One year ago yesterday, a Westminster father found his 15-year-old son at home in bed, dead of a heroin overdose. Carroll County hasn't been the same since.
In the wake of that tragedy, police, prosecutors and politicians joined concerned parents, students, teachers and substance abuse professionals to forge an anti-drug coalition.
The cooperative effort led to significant changes, including: The formation of Residents Attacking Drugs (RAD), a grass-roots citizens group dedicated to public awareness and prevention.
"Public awareness is the major accomplishment in the last year," says Linda Auerback, a Westminster mother who rallied those who would become the charter members of RAD.
The institution of the "Heroin Kills" program, using billboards, bumper stickers and 40,000 refrigerator magnets carried home by students to spread the message.
The introduction of Reality Program, offering young first-time offenders the choice of avoiding juvenile prosecution by voluntarily enrolling and receiving an in-your-face look at the perils of substance abuse, its effect on community and family, and the finality of death.
Public forums were used to explain and carry out a four-prong attack -- education, prevention, treatment and law enforcement.
State's Attorney Jerry F. Barnes used grant money to hire George Butler as a special investigator for drug prosecutions. Butler, a former state trooper, also has gone into county classrooms to warn students about drug abuse.
The changes afford small consolation for Michael O'Hara, whose son, Liam, a sophomore at Westminster High, bought the lethal dose of heroin on the parking lot of a popular fast-food restaurant, went home and later used it.
Nor is it a comfort to four other county families who lost sons to drug overdoses during the first nine months of 1998.
All but one were younger than 21, according to the Maryland Drug Early Warning System, an initiative of the Cabinet Council on Criminal and Juvenile Justice chaired by Lt. Gov. Kathleen Kennedy Townsend and supported by a grant from the Governor's Office of Crime Control and Prevention.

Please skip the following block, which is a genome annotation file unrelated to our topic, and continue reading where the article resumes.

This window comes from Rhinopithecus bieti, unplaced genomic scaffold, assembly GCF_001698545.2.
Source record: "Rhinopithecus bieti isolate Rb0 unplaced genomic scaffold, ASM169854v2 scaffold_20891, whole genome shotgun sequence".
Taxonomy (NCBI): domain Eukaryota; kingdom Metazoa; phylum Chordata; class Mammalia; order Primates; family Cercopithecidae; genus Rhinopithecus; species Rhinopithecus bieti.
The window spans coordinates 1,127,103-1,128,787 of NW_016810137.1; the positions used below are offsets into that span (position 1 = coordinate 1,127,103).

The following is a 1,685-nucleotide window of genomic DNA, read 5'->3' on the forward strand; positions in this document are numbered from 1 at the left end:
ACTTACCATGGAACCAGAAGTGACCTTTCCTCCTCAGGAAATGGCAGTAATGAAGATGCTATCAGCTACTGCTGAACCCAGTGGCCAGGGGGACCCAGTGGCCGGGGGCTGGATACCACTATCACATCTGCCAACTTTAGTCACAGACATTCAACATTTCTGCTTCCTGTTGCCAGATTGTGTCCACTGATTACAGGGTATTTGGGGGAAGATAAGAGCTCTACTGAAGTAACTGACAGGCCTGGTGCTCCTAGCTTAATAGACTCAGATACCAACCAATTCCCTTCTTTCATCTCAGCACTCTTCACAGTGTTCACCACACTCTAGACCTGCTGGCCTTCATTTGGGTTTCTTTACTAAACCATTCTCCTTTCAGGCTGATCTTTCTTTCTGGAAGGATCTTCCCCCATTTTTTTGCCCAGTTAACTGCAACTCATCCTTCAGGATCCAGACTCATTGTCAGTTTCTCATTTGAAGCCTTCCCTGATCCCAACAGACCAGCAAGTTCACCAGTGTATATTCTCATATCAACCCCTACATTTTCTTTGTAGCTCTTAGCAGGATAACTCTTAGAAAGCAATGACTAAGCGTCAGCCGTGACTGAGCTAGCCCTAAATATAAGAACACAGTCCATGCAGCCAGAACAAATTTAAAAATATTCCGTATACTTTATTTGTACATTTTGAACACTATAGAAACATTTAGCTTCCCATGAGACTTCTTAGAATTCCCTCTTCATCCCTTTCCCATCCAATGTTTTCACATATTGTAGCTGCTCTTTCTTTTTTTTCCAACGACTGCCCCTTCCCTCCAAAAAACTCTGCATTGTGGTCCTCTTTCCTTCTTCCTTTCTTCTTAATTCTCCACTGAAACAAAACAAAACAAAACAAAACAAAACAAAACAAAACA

Three died in the county and two died outside the county, but Liam O'Hara's death came first and has had a high-profile impact.
"Education and awareness are the most important tools we can use to reach children and teen-agers about heroin use and abuse and its lethal qualities," Barnes said.
The RAD group marched on Barnes' office in late January last year, upset that school officials were unable to prevent those who had sold the heroin to O'Hara from returning to class while being investigated by juvenile authorities because no offenses occurred on school property.
Rather than ducking the issue -- Barnes could not dictate school policy -- Barnes enlisted state and local police to join him in taking advantage of community concern, helping channel that concern into positive action.
Still, officials at Carroll County General Hospital reported a monthly average of 13 drug overdoses in 1998.
In 1996, six patients were treated for overdoses at the hospital.
The pattern surprises Sgt. Mike College, a county resident and parent who heads the state police drug task force in Carroll County.
"From our perspective, we are seeing the same names over and over, meaning many of the addicts are continuing to use, but it could be that there are fewer new users," College said.
"We can only hope that the education campaigns and active community support are paying off," he said. "We've often said you can't arrest this problem away."
College praised the efforts of Mike O'Hara and Shirley Andrews, who also lost a son to an overdose. Both have helped spread the anti-drug message by speaking at public forums.
College warned, however, that signs of improvement should not lead county residents to begin thinking the war on drugs has been won. He said signs do indicate "we may be maintaining [the battle] and that means we're making headway."
Barnes believes the combination of education and prevention will work.
Meanwhile, he will continue aggressively prosecuting all drug cases, seeking enhanced penalties for repeat offenders, he said. His office is handling about 400 drug cases a year, 25 percent of which are felony cases, he said.
Barnes plans to continue cooperating with law enforcement in using police dogs to search for drugs in cars on high school parking lots. He said it is an effective deterrent.
More public forums are planned to keep drug awareness in the public eye, and Auerback is promoting a "Heroin Kills" video already in production.
"A funeral scene will be shot Sunday at Pritts Funeral Home in Westminster," she said.
The video is aimed at making an impact on middle school pupils, Auerback said. If the Board of Education approves it after a preview, the video may be used in the schools, she said.
O'Hara and Andrews will play themselves, as parents, and the video will depict an All-American boy who becomes addicted and dies of an overdose, Auerback said.
Pub Date: 1/10/99